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  • 1.
    Widgren, Ylva
    et al.
    University of Gävle, Faculty of Health and Occupational Studies, Department of Caring Science, Caring Science.
    Fransson, Per
    Umeå University.
    Efverman, Anna
    University of Gävle, Faculty of Health and Occupational Studies, Department of Caring Science, Caring Science.
    Acupuncture in patients undergoing cancer therapy: few users although high interest and belief in acupuncture2022In: Supportive Care in Cancer, ISSN 0941-4355, E-ISSN 1433-7339, Vol. 30, no S1, p. 118-Article in journal (Refereed)
    Abstract [en]

    Introduction

    Since patients ask for acupuncture for cancer-therapy induced side-effects, and pre-existing expectations, i.e. beliefs, in a treatment may modify outcomes, the aim of this study was to investigate the use of acupuncture, interest, and belief in acupuncture effects among patients undergoing cancer therapy.

    Methods

    The study participants (n=457 of 507, 90% responded) cross-sectionally during radiotherapy answered a questionnaire regarding their use of, interest and belief in acupuncture treatment.

    Results

    Of the patients (mean age 65 years, 48% men, 37% had breast cancer, 32% prostate cancer), four (1%) patients used acupuncture during cancer therapy, while 368 (83%) expressed an interest in receiving acupuncture and (63%) believed acupuncture to be effective for at least one of 17 requested symptoms, most commonly pain (56% of the patients) and muscle tension(40%). They believed acupuncture to be effective for mean value 3 of 17 requested symptoms. Women (p<0.001), and patients 41-65 years (p<0.001), expressed a stronger belief in acupuncture effects than others.

    Conclusions

    Men and older patients expressed weaker beliefs in acupuncture effects than others, indicating the importance of collecting expectancy data in future acupuncture efficacy studies. The high interest and beliefs in acupuncture indicate that acupuncture should be available for side effects where acupuncture has proven effects. Older men might need more encouragement on positive expected outcomes of the acupuncture treatment than others.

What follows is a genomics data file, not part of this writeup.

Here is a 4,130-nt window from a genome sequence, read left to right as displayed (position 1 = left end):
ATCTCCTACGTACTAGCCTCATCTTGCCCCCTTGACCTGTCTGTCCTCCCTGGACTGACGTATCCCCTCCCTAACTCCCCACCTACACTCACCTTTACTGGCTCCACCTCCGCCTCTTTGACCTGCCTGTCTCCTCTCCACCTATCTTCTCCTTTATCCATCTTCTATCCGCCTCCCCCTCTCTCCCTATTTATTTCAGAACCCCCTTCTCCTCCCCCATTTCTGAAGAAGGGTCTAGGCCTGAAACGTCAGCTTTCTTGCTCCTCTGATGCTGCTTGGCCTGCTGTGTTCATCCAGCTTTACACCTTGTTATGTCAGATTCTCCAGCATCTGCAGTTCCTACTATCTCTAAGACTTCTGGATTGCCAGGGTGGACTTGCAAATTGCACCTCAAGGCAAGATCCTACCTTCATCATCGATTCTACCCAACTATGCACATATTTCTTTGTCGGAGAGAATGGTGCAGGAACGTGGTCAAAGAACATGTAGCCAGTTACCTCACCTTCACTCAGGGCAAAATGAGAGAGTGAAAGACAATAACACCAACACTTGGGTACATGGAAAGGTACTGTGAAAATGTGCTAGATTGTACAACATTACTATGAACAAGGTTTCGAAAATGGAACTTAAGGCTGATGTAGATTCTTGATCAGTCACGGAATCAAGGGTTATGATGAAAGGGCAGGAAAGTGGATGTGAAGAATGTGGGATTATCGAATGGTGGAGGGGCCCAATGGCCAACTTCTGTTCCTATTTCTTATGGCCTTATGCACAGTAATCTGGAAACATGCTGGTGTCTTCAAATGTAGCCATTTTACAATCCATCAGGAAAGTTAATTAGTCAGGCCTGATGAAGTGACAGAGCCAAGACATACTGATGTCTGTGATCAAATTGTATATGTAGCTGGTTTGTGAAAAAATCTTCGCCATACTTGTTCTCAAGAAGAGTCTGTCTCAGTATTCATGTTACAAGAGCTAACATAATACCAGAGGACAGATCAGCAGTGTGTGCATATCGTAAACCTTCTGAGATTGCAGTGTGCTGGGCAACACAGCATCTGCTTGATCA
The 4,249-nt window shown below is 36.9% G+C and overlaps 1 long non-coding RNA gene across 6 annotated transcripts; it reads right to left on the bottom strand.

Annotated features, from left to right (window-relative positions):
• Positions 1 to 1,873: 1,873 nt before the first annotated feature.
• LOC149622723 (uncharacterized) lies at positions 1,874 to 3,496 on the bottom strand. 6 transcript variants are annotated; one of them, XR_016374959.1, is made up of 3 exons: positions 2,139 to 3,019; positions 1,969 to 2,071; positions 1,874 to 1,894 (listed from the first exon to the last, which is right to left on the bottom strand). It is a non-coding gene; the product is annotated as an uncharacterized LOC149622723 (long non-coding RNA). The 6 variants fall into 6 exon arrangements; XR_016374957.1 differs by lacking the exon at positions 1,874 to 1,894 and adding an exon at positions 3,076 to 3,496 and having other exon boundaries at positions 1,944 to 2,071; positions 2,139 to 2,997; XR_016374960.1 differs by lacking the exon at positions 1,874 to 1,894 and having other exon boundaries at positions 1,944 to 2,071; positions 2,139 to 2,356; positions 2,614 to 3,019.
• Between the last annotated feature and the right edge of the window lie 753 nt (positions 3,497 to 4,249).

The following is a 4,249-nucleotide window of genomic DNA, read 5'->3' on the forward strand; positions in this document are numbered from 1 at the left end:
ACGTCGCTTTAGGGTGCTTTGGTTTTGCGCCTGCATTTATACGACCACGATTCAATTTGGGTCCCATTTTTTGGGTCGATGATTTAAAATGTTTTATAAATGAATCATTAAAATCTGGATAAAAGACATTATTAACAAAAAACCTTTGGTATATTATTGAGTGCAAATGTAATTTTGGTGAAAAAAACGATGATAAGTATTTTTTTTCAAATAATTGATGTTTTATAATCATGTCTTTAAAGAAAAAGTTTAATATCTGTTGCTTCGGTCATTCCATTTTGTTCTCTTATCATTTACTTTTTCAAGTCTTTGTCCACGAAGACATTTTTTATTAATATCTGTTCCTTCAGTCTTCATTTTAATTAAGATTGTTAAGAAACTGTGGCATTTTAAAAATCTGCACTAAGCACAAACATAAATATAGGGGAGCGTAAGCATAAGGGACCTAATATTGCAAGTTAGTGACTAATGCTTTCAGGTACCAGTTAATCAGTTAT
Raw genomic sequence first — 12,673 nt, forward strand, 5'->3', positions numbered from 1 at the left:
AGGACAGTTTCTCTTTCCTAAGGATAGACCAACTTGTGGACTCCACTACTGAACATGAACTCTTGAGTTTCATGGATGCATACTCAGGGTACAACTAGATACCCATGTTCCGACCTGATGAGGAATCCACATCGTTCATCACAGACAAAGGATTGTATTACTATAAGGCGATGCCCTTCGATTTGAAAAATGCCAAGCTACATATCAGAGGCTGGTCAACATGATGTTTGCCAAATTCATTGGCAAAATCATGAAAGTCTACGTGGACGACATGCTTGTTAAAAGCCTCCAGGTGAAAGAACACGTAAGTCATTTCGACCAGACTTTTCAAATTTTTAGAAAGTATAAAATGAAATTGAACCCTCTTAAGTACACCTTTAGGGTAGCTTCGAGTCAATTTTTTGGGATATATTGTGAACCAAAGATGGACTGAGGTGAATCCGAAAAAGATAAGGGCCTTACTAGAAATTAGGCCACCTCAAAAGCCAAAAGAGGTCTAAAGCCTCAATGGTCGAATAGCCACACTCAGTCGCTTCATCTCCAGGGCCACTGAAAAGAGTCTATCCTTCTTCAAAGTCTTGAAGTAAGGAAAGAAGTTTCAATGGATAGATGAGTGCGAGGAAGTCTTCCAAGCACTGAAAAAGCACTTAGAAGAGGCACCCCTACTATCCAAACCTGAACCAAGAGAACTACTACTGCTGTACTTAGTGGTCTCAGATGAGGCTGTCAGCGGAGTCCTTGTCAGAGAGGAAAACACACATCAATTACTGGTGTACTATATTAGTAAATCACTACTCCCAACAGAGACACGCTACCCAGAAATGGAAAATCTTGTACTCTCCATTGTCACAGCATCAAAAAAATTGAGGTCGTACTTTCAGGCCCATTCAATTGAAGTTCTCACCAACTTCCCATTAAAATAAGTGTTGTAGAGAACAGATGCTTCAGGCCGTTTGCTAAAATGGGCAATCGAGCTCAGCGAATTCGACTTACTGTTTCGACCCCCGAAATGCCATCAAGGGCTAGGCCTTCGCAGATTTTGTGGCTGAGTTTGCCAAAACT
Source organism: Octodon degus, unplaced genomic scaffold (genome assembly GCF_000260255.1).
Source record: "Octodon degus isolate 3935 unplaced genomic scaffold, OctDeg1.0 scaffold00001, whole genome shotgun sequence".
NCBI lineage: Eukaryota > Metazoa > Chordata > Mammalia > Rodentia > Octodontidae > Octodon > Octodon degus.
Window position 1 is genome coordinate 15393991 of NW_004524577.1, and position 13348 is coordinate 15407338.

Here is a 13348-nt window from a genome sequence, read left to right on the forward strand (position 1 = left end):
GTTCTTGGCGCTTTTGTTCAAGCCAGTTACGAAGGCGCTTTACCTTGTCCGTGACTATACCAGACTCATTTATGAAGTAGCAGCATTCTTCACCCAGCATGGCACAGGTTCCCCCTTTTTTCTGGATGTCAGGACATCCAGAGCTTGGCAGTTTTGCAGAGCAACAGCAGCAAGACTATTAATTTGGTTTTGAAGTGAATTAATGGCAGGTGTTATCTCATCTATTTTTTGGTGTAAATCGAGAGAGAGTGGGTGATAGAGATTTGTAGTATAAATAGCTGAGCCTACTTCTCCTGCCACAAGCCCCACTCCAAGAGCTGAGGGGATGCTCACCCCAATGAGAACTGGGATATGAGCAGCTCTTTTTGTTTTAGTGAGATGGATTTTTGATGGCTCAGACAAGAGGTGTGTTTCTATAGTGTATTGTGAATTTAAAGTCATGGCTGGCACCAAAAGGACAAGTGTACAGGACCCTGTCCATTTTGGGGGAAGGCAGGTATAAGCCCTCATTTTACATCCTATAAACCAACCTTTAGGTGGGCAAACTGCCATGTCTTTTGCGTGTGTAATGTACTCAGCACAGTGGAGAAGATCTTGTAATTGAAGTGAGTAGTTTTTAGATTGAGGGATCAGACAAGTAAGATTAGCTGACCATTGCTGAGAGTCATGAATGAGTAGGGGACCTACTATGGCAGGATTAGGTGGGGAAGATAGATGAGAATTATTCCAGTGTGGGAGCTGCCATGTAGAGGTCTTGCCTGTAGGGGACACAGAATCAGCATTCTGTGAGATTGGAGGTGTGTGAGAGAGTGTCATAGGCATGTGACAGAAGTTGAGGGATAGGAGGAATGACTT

• 2.
    Widgren, Ylva
    et al.
    University of Gävle, Faculty of Health and Occupational Studies, Department of Caring Science, Caring Science. Region Västernorrland.
    Fransson, Per
    Umeå University; Umeå University Hospital.
    Efverman, Anna
    University of Gävle, Faculty of Health and Occupational Studies, Department of Caring Science, Caring Science.
    Acupuncture in patients undergoing cancer therapy: Their interest and belief in acupuncture is high, but few are using it2022In: Integrative Cancer Therapies, ISSN 1534-7354, E-ISSN 1552-695X, Vol. 21, p. 1-11Article in journal (Refereed)
    Abstract [en]

    Objectives: Since pre-existing expectations, that is, beliefs, in a treatment may modify outcomes, and acupuncture studies often fail to measure expectations, we wanted to investigate the use of acupuncture, interest, and belief in acupuncture effects among patients undergoing cancer therapy.

    Method: A cross-sectional design, where the participants answered a study-specific questionnaire with questions regarding their use of, interest and belief in acupuncture treatment.

    Results: A total of 457 patients with cancer (48% men, mean age 65 years) answered the questionnaire. Acupuncture was used by 4 (1%) patients during their cancer therapy, and 368 (83%) expressed an interest in receiving acupuncture. Of the 457 patients, 289 (63%) believed acupuncture to be effective for at least 1 of 17 requested symptoms, most commonly pain (56% of the patients) and muscle tension (40%). They believed acupuncture to be effective for a mean value 3 of the 17 requested symptoms. Women (P < .001), and patients 41 to 65 years (P < .001), expressed a stronger belief in acupuncture effects than others.